We used GPT-3.5 and GPT-4 to generate short papers on 42 multidisciplinary topics, then compiled data on the 636 bibliographic citations found in the 84 papers. With that information, we searched multiple databases and websites to evaluate (a) the proportion of fabricated citations, (b) the prevalence of errors in the citations to non-fabricated papers, (c) the extent of adherence to the fundamentals of APA citation format, and (d) the characteristics of the hyperlinks found in the ChatGPT citations. Supplementary Appendix 1 presents the 42 paper topics. Supplementary Appendix 2 includes the 84 texts generated by GPT-3.5 and GPT-4. Supplementary Appendix 3 is the resulting data file.

Paper topics and prompts

GPT-3.5 and GPT-4 were each used to generate 42 short papers (literature reviews) of the kind typically expected of students in first-year composition courses at U.S. universities. The 42 paper topics include the health effects of e-cigarettes, the unintended consequences of China's one-child policy, the potential use of cloning to bring back extinct species, the original purpose of Stonehenge, the economic and political impact of global metal shortages, the effects of Brexit on the U.K. economy, the relationship between self-efficacy and self-reported assessments of ability, the historical origins of the concept of purgatory, and the advantages and disadvantages of molten salt reactors for nuclear power production. The predominance of broad, Wikipedia-style overviews; the avoidance of specialized scientific subjects; and the focus on social, political, and environmental topics are all typical of the papers submitted for first-year composition courses. For the complete list of topics, see Supplementary Appendix 1.

A new chat/conversation was initiated for each paper topic, and each was embedded within a prompt of the type recommended by Atlas30. The same introductory text was used in each case: “I want you to act as an academic researcher. Your task is to write a paper of approximately 2000 words with parenthetical citations and a bibliography that includes at least 5 scholarly resources such as journal articles and scholarly books. The paper should respond to this question: ‘[paper topic].’”.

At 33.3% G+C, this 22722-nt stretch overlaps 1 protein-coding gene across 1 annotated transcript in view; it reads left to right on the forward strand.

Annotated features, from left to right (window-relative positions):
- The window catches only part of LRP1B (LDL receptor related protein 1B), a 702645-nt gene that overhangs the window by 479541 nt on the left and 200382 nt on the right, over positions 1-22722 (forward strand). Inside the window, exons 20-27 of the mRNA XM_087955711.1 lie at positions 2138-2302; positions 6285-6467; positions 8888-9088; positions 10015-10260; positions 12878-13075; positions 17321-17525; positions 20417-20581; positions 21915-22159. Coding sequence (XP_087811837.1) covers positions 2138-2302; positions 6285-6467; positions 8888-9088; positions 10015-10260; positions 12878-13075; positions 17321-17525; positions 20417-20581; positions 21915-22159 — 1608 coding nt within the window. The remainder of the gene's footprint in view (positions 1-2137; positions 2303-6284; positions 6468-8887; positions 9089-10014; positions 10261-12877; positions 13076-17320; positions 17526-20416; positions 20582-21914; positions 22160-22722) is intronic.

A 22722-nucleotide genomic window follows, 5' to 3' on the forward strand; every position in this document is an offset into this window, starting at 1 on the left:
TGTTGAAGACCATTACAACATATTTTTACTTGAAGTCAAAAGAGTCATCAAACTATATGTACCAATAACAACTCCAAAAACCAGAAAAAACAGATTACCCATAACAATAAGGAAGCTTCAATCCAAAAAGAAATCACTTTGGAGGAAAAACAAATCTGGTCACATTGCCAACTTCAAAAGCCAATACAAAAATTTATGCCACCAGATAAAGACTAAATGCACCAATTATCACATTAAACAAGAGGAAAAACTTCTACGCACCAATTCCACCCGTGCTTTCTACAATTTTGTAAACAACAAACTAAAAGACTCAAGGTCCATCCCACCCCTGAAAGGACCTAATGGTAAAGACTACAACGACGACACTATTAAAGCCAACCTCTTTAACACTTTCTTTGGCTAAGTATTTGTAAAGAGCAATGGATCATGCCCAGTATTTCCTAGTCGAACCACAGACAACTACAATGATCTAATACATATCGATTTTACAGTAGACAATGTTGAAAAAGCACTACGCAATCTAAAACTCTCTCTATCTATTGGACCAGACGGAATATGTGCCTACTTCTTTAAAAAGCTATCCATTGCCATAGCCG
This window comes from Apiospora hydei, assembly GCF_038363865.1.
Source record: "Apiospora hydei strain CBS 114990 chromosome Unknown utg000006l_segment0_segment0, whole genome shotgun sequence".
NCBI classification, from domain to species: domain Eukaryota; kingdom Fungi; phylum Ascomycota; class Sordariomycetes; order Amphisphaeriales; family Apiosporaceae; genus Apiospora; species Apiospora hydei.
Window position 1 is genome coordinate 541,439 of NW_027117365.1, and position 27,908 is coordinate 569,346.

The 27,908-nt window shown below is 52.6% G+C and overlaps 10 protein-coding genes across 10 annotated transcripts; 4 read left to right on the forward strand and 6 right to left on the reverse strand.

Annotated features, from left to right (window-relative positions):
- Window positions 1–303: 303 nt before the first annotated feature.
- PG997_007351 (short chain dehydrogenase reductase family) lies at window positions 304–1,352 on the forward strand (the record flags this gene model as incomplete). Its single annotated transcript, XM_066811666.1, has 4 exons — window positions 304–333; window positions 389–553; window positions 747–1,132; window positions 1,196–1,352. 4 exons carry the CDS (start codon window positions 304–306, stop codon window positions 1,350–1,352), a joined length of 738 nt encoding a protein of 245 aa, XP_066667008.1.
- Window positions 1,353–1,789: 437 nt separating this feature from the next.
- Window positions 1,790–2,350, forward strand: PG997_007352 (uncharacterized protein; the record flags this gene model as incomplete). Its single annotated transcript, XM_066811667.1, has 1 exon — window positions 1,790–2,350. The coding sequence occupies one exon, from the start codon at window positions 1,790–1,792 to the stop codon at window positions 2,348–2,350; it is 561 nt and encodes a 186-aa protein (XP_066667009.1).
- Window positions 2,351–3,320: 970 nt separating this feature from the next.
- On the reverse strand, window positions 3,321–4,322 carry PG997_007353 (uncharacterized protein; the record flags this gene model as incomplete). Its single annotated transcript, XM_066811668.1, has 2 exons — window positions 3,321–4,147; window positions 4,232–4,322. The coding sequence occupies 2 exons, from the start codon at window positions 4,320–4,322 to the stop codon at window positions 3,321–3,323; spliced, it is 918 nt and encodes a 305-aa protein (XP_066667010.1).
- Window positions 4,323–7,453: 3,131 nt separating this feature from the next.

Because the ChatGPT response field is limited in length, the system's initial response to each prompt was always less than 2000 words and never a complete paper. An additional prompt of “Please continue” was used, sometimes more than once, to get ChatGPT to continue the text exactly where it had left off. If “Please continue” was entered near the end of the paper or within the bibliography, ChatGPT sometimes provided supplementary text (with or without additional bibliographic references), presumably on the assumption that the original response was unsatisfactory or inadequate. For this study, any text that followed the initial bibliography was not regarded as part of the paper generated by ChatGPT and was therefore excluded from the analysis. Supplementary Appendix 2 includes the complete texts generated in the first week of April 2023 by GPT-3.5 and GPT-4 in response to each of the 42 prompts (paper topics).

Data compilation and analysis

For each paper, we recorded the length of the text, the number of works listed in the bibliography, and any notable irregularities (e.g., obvious misinformation or fabricated empirical results, parenthetical citations without corresponding entries in the list of references).

The 84 papers include 636 citations (cited works). For each, we recorded full bibliographic information, the number of times the work was cited in the text, whether the work was scholarly or popular, and the type of publication: article, book, chapter, or website. The website category includes only web content other than articles, books, and chapters.

We then searched Google, Google Scholar, Amazon, the Directory of Open Access Journals, PubMed, Scopus, WorldCat, publishers' and journals' websites, and other sources to determine whether each cited work was real or fabricated. Our searches included all the search methods and databases mentioned in previous studies of ChatGPT citations15,26,27.

We regarded a cited work as real (non-fabricated) if we found an actual work that was a match or near-match with regard to both title and author(s). That is, we allowed for the possibility that the work was real but the citation was not quite correct. An incorrect journal title for a real article was regarded as a citation error—not as evidence of a fabricated work. As a final check on each apparently fabricated work, we browsed the relevant journal volume/issue and used the search function on the publisher's website to verify that no such work existed.

For each non-fabricated work, we identified any substantive errors in the bibliographic information provided by ChatGPT—incorrect authorship, title, journal, publisher, volume number, pagination, etc. This part of the evaluation did not include formatting errors such as irregularities in capitalization, punctuation, or order of the bibliographic elements, but it did include errors and omissions that might lead to difficulty in finding or retrieving the full text. When identifying errors, we disregarded the publisher and edition statements of 12 early monographic works (e.g., Summa Theologica).